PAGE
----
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25 years young: a passion for innovative design still strong

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ViVO Digital

As SOTO Consulting Engineers celebrates its 25th anniversary, founder and owner Frank Soto reflects on the business’s origins and growth.

Frank Soto’s desk is covered in neat piles of design drawings. There are a few hand sketches and notes, and his computer screen shows a 3D model of a design project. It’s very much the desk and office of a senior engineer. Other than the generous size of the corner office, there’s little to indicate he’s also the business’s founder and owner.

Twenty-five years after Mr Soto first ventured out, SOTO Consulting Engineers has grown into a thriving, multi-disciplined engineering design consultancy, employing up to 55 engineers, draftspersons, and support staff. For his part, Mr Soto is still very much deep in the work of engineering design. 

“The vision when I first started the business was about doing innovative design engineering,” Mr Soto says. “Do that every day, and I’d be happy to come to work.”  In 2023, SOTO is celebrating its 25th anniversary.  It affords a moment to reflect on the growth of the business.  Asked about any lessons or insights into what makes a successful business, Mr Soto leaves the theory and the deceptively simple descriptions of business growth to the business textbooks. 

As business founders and owners know, business growth, like life itself, doesn’t happen in a neat linear fashion. Instead, it comes in waves and lumps and leaps forward and steps back.  The timeline of SOTO’s history shows the key milestones and paints a picture of a founder who clearly knew what he wanted to do with his career.

“I don’t think there’s a single proven method to grow a successful business,” Mr Soto says. “For me, it came down to doing something I was really passionate about, and you adapt and pivot as necessary.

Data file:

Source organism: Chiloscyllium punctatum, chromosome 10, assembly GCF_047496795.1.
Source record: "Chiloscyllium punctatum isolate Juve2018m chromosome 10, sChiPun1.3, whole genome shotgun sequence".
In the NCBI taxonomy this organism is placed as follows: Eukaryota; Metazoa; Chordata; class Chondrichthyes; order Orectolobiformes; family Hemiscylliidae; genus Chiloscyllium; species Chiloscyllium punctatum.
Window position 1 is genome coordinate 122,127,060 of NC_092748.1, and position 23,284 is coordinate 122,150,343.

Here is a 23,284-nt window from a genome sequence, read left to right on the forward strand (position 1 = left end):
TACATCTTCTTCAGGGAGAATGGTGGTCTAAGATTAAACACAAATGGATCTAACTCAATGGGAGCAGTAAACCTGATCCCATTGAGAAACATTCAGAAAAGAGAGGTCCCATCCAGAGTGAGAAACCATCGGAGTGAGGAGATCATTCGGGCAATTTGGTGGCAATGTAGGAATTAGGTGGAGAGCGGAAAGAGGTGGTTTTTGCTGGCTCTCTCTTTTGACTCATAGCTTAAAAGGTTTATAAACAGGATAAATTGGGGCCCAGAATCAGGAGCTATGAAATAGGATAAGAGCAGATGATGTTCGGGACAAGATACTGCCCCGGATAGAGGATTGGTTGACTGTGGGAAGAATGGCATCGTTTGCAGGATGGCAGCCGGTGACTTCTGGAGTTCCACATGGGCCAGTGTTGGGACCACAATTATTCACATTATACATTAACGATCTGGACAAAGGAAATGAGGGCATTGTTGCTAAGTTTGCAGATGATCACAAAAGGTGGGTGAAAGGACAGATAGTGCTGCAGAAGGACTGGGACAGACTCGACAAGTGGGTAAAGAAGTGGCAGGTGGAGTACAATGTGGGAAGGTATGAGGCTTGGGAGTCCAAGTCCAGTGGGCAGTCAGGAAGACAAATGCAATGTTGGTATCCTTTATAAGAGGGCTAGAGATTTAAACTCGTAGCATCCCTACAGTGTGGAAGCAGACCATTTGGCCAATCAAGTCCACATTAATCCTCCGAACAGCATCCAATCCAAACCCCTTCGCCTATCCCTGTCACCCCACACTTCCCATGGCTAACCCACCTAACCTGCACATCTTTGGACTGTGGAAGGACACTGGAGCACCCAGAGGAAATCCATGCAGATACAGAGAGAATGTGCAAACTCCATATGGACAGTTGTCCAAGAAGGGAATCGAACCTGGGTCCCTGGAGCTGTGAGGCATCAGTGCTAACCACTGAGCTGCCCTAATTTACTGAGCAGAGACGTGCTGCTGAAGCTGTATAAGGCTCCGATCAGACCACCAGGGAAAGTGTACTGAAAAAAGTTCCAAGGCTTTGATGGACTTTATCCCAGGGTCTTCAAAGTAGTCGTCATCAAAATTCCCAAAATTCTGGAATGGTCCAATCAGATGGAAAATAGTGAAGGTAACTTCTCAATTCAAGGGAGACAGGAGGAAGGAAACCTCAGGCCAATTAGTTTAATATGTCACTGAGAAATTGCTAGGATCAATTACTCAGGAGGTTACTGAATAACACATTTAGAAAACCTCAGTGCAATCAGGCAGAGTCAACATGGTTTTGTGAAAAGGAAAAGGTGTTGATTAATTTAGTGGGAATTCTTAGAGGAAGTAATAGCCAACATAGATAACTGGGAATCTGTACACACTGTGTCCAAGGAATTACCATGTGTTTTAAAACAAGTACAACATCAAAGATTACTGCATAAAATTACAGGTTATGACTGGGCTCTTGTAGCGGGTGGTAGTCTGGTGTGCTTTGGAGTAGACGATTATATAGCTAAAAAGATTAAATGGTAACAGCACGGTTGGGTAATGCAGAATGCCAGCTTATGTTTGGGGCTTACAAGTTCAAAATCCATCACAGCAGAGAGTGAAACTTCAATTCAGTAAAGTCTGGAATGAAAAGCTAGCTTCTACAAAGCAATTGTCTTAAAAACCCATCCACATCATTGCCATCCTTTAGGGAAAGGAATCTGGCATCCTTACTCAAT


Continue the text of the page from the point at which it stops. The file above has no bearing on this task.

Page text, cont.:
“A lot of it comes down to your vision of what the business is about, what it means to you as a founder, what it means to the clients, and what service or product you’re trying to deliver. You must have clear in your mind where you position in the market, starting with being either a service-based or a product-based business, because that determines where you position yourself in the market.” 

Mr SOTO recalls the early days when he moved his fledgling consultancy into the design engineering field. He was involved in engineering projects, where a new piece of equipment would be fabricated for a process, installed, commissioned, and the job was done. The real source of curiosity for Mr Soto was wondering who designed the piece of equipment. 

How they went from the concept to preliminary engineering, feasibility engineering to execution – that seemed to be where the exciting work lived. That hunger to do the design work, starting with first principles, set the course for what is now SOTO. 

“Seeing an idea and a concept evolve to a final product or solution that’s very satisfying, very gratifying,” Mr Soto says. “Then working with a talented team that does that all day every day, producing results and then seeing these things being built is very satisfying.”